Every once in a while, even a dog walker finds the time to enjoy a vacation. And that’s exactly what I did over Thanksgiving week! I packed my bags and headed down to the Caribbean with my family.
It’s easy to say that the lifestyle on the islands that we visited are very different than the lifestyle in North Andover, MA! And that’s not just for us two-legged inhabitants, life for dogs in the Caribbean can be a little less glamorous than our spoiled pups. I saw plenty of stray dogs laying along the streets, as well as dogs with collars walking around without a leash, or tied to a car. Most females looked as if they had a number of litters of puppies…apparently spaying and neutering dogs in the Caribbean wasn’t the trend!
However, there was something different about the stray dogs compared to the dogs that I walk back at home…and I’m not just talking about the fact that they didn’t have a warm roof over their heads. These dogs were well behaved!
Ok, before I go further, I’m not saying that the dogs that I walked are BADLY behaved. But, even my two girls will jump onto a guest or beg at the kitchen table once in a while. And plenty of dogs pull on the leash. It happens!
But while in the Dominican Republic, I watched a young dog, tied to a truck, lay patiently for his owner. No crying, no pulling, no barking. Just laying patiently. If Reese were tied to that truck, boy would she make a fuss! So why doesn’t this dog do the same, as his owner sat nearby at a booth selling jewelry and tourists walked back and forth?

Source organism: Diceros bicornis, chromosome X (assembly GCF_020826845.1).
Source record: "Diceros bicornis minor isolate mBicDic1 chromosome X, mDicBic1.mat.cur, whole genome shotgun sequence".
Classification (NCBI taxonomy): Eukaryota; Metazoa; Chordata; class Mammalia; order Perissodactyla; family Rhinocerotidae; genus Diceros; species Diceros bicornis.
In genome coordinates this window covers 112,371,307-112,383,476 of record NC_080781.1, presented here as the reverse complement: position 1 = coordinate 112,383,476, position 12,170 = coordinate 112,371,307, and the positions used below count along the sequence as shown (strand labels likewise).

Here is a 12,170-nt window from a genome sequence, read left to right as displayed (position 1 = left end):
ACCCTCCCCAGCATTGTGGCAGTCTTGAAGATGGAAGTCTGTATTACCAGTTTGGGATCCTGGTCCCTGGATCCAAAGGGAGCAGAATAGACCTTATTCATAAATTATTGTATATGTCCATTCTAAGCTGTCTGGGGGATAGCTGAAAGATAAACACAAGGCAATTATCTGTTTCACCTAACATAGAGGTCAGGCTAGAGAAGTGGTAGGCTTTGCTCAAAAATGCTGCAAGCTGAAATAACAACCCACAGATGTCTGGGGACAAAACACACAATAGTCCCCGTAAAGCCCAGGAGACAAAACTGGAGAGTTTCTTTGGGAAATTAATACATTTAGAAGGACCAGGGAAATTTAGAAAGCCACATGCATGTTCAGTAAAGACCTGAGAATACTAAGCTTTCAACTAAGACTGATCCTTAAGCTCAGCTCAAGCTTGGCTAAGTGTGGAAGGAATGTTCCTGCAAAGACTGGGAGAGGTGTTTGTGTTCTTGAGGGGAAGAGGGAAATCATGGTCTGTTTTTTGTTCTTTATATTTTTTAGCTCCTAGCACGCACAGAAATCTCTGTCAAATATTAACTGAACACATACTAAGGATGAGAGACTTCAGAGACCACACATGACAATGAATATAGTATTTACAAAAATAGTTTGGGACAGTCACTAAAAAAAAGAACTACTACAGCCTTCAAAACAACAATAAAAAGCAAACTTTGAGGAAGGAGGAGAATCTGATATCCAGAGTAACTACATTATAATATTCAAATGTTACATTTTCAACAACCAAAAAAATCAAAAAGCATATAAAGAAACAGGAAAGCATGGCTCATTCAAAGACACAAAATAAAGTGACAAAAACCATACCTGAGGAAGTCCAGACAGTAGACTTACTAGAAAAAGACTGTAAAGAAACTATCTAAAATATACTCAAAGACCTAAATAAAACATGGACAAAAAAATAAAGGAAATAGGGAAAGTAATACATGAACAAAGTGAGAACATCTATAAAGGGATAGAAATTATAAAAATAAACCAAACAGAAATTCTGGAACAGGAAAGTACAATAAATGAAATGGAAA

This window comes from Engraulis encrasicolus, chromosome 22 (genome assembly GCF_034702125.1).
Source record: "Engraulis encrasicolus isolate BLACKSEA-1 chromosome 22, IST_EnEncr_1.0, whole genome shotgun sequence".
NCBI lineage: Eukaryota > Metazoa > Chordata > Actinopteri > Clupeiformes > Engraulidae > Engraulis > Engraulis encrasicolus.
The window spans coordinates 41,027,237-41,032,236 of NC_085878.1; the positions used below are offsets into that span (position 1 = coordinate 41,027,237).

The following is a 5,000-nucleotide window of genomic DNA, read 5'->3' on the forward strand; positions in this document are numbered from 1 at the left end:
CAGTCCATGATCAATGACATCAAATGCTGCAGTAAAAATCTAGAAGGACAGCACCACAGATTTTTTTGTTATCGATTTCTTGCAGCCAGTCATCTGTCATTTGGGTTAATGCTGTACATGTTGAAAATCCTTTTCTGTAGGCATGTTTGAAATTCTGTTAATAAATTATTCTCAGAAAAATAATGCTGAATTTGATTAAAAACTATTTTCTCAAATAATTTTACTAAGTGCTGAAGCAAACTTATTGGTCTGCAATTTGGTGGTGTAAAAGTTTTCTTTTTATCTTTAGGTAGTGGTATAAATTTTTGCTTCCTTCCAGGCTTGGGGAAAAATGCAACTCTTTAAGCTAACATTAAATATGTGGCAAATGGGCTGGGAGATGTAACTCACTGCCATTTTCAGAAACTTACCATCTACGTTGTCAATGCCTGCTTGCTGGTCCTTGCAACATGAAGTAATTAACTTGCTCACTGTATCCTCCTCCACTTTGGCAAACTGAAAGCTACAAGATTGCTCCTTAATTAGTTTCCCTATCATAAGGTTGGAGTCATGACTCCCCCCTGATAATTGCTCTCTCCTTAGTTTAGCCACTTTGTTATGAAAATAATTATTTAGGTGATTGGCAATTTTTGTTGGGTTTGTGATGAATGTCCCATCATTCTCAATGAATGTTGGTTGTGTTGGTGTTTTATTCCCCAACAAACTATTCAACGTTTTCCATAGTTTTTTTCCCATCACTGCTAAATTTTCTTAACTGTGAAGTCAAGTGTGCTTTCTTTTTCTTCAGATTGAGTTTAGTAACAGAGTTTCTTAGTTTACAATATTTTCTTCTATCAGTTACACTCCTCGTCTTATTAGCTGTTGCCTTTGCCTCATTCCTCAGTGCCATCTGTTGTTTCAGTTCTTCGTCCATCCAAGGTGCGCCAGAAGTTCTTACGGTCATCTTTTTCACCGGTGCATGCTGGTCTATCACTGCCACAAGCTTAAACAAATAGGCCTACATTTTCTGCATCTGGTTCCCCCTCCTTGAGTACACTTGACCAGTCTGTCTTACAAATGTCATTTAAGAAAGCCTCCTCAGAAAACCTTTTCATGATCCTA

The blame goes to us. This dog has been conditioned. His owner doesn’t spoil him and see him as a family member like we do our pups. So when the dog cries, or is unhappy being tied to the truck, he just doesn’t care. He doesn’t go over to comfort his dog or give him a Kong to keep him busy or take him for a walk. He ignores the pup, so the pup learns that crying does no good. He might as well just lay down and take a nap.
There was another dog that I saw at a beach in Tortola. The beach was filled with beach chairs and tourists swimming, playing, and lounging. This dog plopped herself right in the center of the beach and took in the sights. When she saw someone eating some food, she politely walked closer to the person and sat patiently. She didn’t beg directly, didn’t jump on him, didn’t try to grab the food out of his hands. And he gave her some food.
But what if the stray did try to grab his food, or jump onto the guy? He would not be happy! He’d shoo her away, and she would not get any food. Most tourists aren’t going to bother to cater to a stray dog that’s being a pest. But…if they were back at home though and their lovable little maltese was barking and jumping for a piece of a sandwich…the case may be different!
So perhaps these strays can teach us a lesson or two. They certainly seemed content with their lives, though I’m sure a haircut on the stray at the beach would do her good! And a warm home and loving family beats living on the streets. However, what they have that many of our dogs don’t have, is rules, expectations, and structure. They behave because they benefit from the behavior, and because misbehaving gets them nowhere. Our dogs misbehave because we put up with it, deal with it, and cater to it!
I guess maybe I should had brought Elsa and Reese on my trip to learn a thing or two : )